Thursday, October 18, 2012

“Flow at Work” – not Workflow!

Did you watch the Obama-Romney second debate? On the “feisty-ness” meter, Obama started slow and ramped up to a higher level of controlled feistiness by the second half. Obama’s facial expression showed it all – tense at first and completely “in the moment” later.

Countless gurus have talked about living in the moment, being in the moment and so on. Being feisty (dictionary definition: full of spirit or pluck; frisky or spunky) allows you to be in the moment. When you are, you have all your resources available to you without being overly concerned about the environment you are in or the reactions that may come later. The Universe’s resources are at your disposal at that time! Mind you, feistiness has to be moderated for you to be able to marshal those resources – this is the difference between being angry or hyped-up and feistiness; it is a fine balance.

Feistiness resulting in “in the moment” moments also gives you “flow”. Flow is a concept discovered by Mihaly Csikszentmihalyi (I am told that the last name sounds like “Chick-sen-me-hai”). Csikszentmihalyi is noted for his work in the study of happiness and creativity (see his book, “Flow: The Psychology of Optimal Experience”). Here is Csikszentmihalyi’s concept.

Csikszentmihalyi’s Concept of “Flow”

Adapting to our case, let us say you are assigned a task at work. The balance between the challenge of the task and your skill level determine how well you perform the task (and likely the quality of your output). Let us say the task puts you in the top-left red-colored section – ulcer time; you are faced with a massive challenge that you are ill-equipped to meet. Now consider the bottom-right green-colored section. There may be times in your career that you want to be here and coast a little bit; you just had your 3rd child in three years, 2 of them are colicky and the other one has not figured out the concept of sleeping at night. You may indeed want to be in the green section for a few calendar quarters. This may not be the optimum return on investment for your employer but at least the employer is not losing you!

Forget the bottom-left bluish sections – everyone loses. The extreme top-right sector is where the magic happens; “Flow” is where we want to be; you, your employer, your family and your friends. You are super-productive, you are playful and fun! Can you live in the Flow sector forever? That would be nice . . .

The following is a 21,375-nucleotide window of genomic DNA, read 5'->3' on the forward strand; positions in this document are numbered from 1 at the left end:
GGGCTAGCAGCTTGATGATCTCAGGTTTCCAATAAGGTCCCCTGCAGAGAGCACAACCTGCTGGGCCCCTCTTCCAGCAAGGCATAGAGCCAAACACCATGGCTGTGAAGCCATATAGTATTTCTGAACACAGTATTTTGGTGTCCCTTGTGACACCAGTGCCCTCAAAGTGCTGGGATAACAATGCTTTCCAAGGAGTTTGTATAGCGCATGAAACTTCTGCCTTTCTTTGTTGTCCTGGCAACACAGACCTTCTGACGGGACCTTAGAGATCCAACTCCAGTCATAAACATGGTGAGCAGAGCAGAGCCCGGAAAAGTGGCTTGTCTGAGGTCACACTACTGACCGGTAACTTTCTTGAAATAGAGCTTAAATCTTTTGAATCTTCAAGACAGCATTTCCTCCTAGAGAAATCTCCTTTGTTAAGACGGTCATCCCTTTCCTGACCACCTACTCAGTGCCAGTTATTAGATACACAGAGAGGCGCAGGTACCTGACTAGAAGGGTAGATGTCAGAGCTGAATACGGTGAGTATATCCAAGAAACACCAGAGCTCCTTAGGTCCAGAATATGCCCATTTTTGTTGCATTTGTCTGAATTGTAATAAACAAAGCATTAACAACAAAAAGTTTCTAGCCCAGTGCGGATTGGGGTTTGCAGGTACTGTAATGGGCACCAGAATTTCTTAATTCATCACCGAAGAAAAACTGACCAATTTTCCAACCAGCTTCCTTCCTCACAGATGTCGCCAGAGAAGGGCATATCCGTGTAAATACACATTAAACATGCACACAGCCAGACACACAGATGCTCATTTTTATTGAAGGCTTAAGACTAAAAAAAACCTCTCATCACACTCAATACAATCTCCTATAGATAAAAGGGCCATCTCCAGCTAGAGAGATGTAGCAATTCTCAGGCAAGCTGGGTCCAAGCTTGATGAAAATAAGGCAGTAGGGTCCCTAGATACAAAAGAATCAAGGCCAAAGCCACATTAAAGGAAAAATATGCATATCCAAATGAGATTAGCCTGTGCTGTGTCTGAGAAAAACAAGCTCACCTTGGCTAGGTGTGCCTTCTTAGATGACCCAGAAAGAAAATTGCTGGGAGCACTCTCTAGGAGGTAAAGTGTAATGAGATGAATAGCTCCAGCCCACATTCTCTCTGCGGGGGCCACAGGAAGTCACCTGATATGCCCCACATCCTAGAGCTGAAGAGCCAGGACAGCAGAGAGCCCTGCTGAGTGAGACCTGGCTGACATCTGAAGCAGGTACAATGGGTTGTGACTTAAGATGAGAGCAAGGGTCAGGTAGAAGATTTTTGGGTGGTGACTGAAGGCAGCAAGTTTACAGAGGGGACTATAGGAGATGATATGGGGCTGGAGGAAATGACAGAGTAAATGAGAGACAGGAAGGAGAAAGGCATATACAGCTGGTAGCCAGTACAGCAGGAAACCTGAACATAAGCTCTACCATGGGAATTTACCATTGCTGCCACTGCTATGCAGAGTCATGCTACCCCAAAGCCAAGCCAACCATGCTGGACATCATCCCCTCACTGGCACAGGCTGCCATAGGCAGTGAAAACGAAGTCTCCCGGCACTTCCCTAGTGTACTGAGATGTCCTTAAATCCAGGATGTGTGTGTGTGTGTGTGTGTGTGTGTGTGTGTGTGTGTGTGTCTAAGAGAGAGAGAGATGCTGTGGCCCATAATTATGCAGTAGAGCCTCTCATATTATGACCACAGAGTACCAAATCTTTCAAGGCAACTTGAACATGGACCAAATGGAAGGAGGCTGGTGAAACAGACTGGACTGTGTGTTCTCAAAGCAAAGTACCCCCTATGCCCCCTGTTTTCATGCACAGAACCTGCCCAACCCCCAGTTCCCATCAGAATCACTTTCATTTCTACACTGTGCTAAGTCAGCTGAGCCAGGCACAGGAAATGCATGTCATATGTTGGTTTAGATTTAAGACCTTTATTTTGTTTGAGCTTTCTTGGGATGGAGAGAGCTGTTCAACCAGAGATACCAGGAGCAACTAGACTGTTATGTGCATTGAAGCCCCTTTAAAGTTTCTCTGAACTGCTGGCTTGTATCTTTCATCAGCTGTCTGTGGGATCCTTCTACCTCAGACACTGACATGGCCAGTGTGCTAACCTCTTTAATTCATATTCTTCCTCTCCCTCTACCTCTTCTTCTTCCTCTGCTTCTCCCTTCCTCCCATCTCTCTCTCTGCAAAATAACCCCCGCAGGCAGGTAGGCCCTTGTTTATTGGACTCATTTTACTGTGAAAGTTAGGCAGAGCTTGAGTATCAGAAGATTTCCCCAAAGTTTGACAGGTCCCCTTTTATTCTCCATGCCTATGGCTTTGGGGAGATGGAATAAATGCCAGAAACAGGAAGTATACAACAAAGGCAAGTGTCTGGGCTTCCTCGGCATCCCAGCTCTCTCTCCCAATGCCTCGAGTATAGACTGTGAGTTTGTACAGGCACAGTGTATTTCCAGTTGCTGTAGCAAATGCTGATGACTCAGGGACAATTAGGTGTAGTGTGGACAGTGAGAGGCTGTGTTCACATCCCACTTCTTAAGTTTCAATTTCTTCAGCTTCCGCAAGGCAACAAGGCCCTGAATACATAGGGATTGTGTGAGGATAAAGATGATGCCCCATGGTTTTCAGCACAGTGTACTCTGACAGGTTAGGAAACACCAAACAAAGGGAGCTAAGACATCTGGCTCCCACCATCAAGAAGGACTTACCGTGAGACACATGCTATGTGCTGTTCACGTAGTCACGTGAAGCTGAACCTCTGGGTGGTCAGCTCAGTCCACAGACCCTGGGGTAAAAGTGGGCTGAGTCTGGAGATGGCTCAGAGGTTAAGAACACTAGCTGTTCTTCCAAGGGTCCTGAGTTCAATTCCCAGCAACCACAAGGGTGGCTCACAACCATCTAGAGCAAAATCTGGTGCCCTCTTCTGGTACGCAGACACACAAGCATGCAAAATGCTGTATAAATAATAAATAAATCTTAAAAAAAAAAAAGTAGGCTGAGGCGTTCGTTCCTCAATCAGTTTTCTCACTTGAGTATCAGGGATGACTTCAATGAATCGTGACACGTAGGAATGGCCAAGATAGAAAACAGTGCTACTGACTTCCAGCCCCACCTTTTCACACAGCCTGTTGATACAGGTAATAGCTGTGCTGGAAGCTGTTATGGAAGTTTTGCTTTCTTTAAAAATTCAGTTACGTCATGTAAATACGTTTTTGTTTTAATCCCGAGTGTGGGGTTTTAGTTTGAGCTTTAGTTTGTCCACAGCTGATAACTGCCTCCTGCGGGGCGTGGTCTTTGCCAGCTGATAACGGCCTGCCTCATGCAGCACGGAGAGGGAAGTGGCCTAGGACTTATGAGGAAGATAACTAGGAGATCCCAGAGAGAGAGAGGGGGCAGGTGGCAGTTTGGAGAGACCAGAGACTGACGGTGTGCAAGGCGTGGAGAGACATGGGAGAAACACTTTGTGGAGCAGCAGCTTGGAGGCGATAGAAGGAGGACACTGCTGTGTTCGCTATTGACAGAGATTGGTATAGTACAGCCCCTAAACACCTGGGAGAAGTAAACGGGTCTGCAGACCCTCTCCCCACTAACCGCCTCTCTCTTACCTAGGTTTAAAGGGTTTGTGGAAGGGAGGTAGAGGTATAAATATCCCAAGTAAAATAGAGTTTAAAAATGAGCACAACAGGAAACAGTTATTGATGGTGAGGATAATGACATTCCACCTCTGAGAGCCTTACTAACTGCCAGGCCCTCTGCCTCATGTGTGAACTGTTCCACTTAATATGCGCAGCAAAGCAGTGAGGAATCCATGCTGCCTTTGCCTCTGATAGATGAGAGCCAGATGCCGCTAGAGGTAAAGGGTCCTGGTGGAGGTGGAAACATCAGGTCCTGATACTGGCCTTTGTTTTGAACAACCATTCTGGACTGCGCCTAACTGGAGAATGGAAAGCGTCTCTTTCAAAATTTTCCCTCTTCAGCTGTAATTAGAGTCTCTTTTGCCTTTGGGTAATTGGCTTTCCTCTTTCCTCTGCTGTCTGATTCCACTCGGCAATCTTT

In the figure above, you “hopscotch through Flows”; life is made up of a sequence of dwell-times in Flow sectors – this is more than a charmed life! Anything remotely close rarely happens to most of us; more than likely, our lives are something like this . . .

Your work life will be all over the place with a few visits to the Flow sector if you are fortunate! The best we can hope for and work towards is something in-between these two scenarios. There are things we can do as (1) a worker, (2) a leader and (3) outside work to find Flow. There are also things we can do with dwell-times in the Flow sector: transient Flow and persistent Flow. Let us consider them in some detail.

Persistent Flow is the kind that is associated with work tasks such as involvement in a multi-calendar- quarter project. As far as Transient Flow is concerned, we already talked about one example – President Obama’s controlled feistiness that put him in the Transient Flow state. With external concerns gone, his temporarily-unavailable skills reappeared in the later portion of the debate and they rose to match the challenge of the situation. Feistiness is an innate trait; there may be other personality traits that will allow you to surface Transient Flow at will. External situations can also engender Flow in us. A common example is software coding and debugging. The activity draws you in so much that you forget the external world; you are in the moment and Flow state ensues (this may be why many young folks are drawn to software!). However, note that external situations are not always under your control and hence such Flow states cannot be called up when you want it. It appears that Buddhist monks and gurus can turn on Transient Flow at will by “being in the moment”; or perhaps do this continually (“permanent” Flow). Unfortunately, this level is not accessible to the average worker.